Red Bull's Sebastian Vettel closed in on Fernando Alonso's championship lead by winning in Singapore on Sunday - closing the gap to 29 points - but I don't think the Spaniard needs to be too worried about it.
Alonso is doing a good enough job to finish in the top three in every race, as he did in Singapore, and all he needs now is to maintain the consistency he and Ferrari have had all year.
At the beginning of the year, during pre-season testing, everyone was asking who was going to win the championship, and no-one knew because they were not even sure about the potential of their own cars.
But it was quite clear that we were heading into a season where everything was going to be so close, between team-mates and car performance, and the important part was going to be to maintain consistency and stay as close as you could to the top five positions in every race.
The one who would make least mistakes and maintained that consistency of finishing would be the one who won the championship, and that is the case with Alonso so far.
He has done great to score points so consistently, and he is still in a very strong position.
The Red Bull does not look like the most reliable car - they have had a number of failures, including the alternator problems on Vettel's car in Valencia and Monza - and the same goes for the McLaren.
But the Ferrari finishes all the races. It never breaks. Alonso's only retirement was caused by an accident at the start in Belgium for which he was completely blameless.
Then they have Alonso, who is driving incredibly consistently, and never making mistakes. This is the best package.
It doesn't have to be the best car or even perhaps the fastest driver. It just has to be the most consistent package between driver and car, and this is what Alonso and Ferrari are and it's what Red Bull and McLaren lack.
That's why I think Alonso, if he finishes the races in the top five from now on, will definitely take the championship.
A VICTORY LOST
Lewis Hamilton was in excellent form in Singapore and his gearbox failure cost him a certain victory.
Hamilton was the man to beat all weekend. He was the favourite and he not only had the pace to win but also the best tyre wear.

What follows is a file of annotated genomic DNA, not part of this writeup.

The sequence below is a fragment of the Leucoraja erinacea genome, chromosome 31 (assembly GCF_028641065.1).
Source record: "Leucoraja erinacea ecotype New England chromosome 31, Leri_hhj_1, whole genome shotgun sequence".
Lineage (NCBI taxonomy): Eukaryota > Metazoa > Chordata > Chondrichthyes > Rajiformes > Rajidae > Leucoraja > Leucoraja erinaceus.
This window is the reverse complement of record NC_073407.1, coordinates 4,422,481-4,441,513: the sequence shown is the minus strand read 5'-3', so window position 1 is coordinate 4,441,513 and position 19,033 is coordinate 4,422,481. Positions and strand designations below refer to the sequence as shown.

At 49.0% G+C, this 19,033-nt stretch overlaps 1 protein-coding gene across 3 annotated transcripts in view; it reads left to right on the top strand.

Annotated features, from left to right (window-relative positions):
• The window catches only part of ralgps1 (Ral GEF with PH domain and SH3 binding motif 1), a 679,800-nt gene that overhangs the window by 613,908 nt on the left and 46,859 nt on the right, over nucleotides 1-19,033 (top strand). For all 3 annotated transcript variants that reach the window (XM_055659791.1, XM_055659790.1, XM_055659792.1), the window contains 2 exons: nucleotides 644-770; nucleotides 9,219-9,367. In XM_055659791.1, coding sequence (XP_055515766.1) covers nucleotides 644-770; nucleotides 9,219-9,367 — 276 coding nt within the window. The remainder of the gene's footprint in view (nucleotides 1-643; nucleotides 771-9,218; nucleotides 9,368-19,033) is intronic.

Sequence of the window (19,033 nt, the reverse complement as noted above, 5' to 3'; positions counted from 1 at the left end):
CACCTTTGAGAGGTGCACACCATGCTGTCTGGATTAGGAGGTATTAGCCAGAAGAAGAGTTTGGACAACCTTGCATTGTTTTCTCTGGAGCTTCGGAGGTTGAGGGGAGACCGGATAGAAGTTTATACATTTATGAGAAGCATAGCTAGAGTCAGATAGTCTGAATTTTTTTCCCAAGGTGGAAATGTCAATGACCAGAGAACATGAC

I saw his McLaren's tyres on Friday afternoon, after the teams had done their race-simulation runs in second practice, and he looked in the best shape by far.
Not only was he the fastest both on the lower-fuel run and the high-fuel run, but he also had very good tyre degradation. In fact, I was thinking they would be the only team and driver out of the whole grid who would be able to do just two pit stops.
Hamilton was very confident in his car's set-up from the beginning. He had great traction out of the slow-speed corners, and I could see the balance of the car was almost perfect throughout the weekend, while his team-mate Jenson Button was struggling a little bit more with the rear end.
They were looking really good, and I still believe McLaren has the fastest package on the grid.
Red Bull looked good in Singapore - Vettel was the closest to Hamilton - but I suspect that was a bit of a one-off.
I don't believe they can have closed the gap to the McLaren that was obvious in the previous four races; it was down to the characteristics of the Singapore track suiting the Red Bull car.
The integration of the Red Bull's exhaust system, rear aerodynamics and engine control system is very well suited to that sort of slow track, with short, tight corners.
The Red Bull always runs with high downforce and short gearing, and they don't have great top speed, so Singapore is a perfect track for them because it is just cornering and slow speed - like Monaco and Valencia, where they were also very competitive.
I don't think Red Bull will be as competitive at the next two races in Japan and Korea as they were in Singapore.
I think they can be at the level of Fernando Alonso's Ferrari, more or less, but the McLarens are a step ahead.
In Japan, Hamilton will be the favourite for the win and for pole position, and then we will see what happens - there are still six races to go.
SCHUMACHER UNDER FIRE
Michael Schumacher was given a 10-place grid penalty for the Japanese Grand Prix after smashing into the back of Toro Rosso's Jean-Eric Vergne.
In my view, it was completely the right decision to punish him for that incident.
I'm sure Michael will be concerned about what happened and that he agrees he deserved the penalty.
SOME TIME AWAY FROM THE RACES
I have been really enjoying my commentary role at BBC Radio 5 live this year but I won't be going to the next three races.
It had been planned for some time. It's better for me to prepare for next year, to keep my training up, as I'm sure I will be back driving in F1.
I also have an important test with Pirelli in Paul Ricard, France, in two weeks' time, where we are going to be deciding on the specification of next year's wet tyres. Apart from that I will dedicate myself to training.
I will be back with the BBC for the final two races of the year in the USA and Brazil.
A BIT OF FUN
You might be interested in a little film I have been involved in, supporting my favourite football team Espanyol.
They are the second team of the city of Barcelona. They have a new strip this season, and some of the celebrities who support the team have been involved in a promotional film about it.
You might wonder how I'm from Barcelona and ended up supporting the 'little' team, when Barcelona are much more successful.
I have big respect for Barcelona and all the players there. They are incredibly talented and it is probably the best football club in the world.
But my passion for Espanyol started because they were playing in the first football match I watched, with my dad. So they became my team.
I always felt very associated with them. They were always struggling for budget, fighting to succeed, to stay in the Primera Liga, and I just fell in love. That's how it is with football sometimes.